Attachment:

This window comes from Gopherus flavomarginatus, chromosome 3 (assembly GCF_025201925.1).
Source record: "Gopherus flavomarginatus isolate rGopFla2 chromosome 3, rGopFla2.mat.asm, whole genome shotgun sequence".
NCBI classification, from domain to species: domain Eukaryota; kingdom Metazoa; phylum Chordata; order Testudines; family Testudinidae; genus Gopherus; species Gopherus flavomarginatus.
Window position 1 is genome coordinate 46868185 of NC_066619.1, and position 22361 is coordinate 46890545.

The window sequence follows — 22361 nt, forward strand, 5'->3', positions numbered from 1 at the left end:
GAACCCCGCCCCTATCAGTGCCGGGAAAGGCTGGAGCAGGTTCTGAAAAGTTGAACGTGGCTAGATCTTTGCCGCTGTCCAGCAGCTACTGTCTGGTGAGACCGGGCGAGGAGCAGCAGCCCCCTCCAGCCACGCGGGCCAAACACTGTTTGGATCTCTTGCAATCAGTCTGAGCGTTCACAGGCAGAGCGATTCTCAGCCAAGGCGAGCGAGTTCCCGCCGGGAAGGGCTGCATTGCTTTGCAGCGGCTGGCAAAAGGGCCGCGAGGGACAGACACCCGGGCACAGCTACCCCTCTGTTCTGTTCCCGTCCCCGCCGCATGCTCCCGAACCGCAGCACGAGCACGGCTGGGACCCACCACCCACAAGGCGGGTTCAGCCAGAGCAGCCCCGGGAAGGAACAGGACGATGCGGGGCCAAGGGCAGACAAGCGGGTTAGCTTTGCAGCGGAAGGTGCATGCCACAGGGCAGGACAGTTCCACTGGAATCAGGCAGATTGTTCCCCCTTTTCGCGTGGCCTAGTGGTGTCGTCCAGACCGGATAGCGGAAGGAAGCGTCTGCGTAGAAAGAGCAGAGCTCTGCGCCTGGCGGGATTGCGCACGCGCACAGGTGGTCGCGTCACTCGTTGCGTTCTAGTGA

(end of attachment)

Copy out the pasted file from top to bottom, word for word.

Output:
This window comes from Gopherus flavomarginatus, chromosome 3 (assembly GCF_025201925.1).
Source record: "Gopherus flavomarginatus isolate rGopFla2 chromosome 3, rGopFla2.mat.asm, whole genome shotgun sequence".
NCBI classification, from domain to species: domain Eukaryota; kingdom Metazoa; phylum Chordata; order Testudines; family Testudinidae; genus Gopherus; species Gopherus flavomarginatus.
Window position 1 is genome coordinate 46868185 of NC_066619.1, and position 22361 is coordinate 46890545.

The window sequence follows — 22361 nt, forward strand, 5'->3', positions numbered from 1 at the left end:
GAACCCCGCCCCTATCAGTGCCGGGAAAGGCTGGAGCAGGTTCTGAAAAGTTGAACGTGGCTAGATCTTTGCCGCTGTCCAGCAGCTACTGTCTGGTGAGACCGGGCGAGGAGCAGCAGCCCCCTCCAGCCACGCGGGCCAAACACTGTTTGGATCTCTTGCAATCAGTCTGAGCGTTCACAGGCAGAGCGATTCTCAGCCAAGGCGAGCGAGTTCCCGCCGGGAAGGGCTGCATTGCTTTGCAGCGGCTGGCAAAAGGGCCGCGAGGGACAGACACCCGGGCACAGCTACCCCTCTGTTCTGTTCCCGTCCCCGCCGCATGCTCCCGAACCGCAGCACGAGCACGGCTGGGACCCACCACCCACAAGGCGGGTTCAGCCAGAGCAGCCCCGGGAAGGAACAGGACGATGCGGGGCCAAGGGCAGACAAGCGGGTTAGCTTTGCAGCGGAAGGTGCATGCCACAGGGCAGGACAGTTCCACTGGAATCAGGCAGATTGTTCCCCCTTTTCGCGTGGCCTAGTGGTGTCGTCCAGACCGGATAGCGGAAGGAAGCGTCTGCGTAGAAAGAGCAGAGCTCTGCGCCTGGCGGGATTGCGCACGCGCACAGGTGGTCGCGTCACTCGTTGCGTTCTAGTGA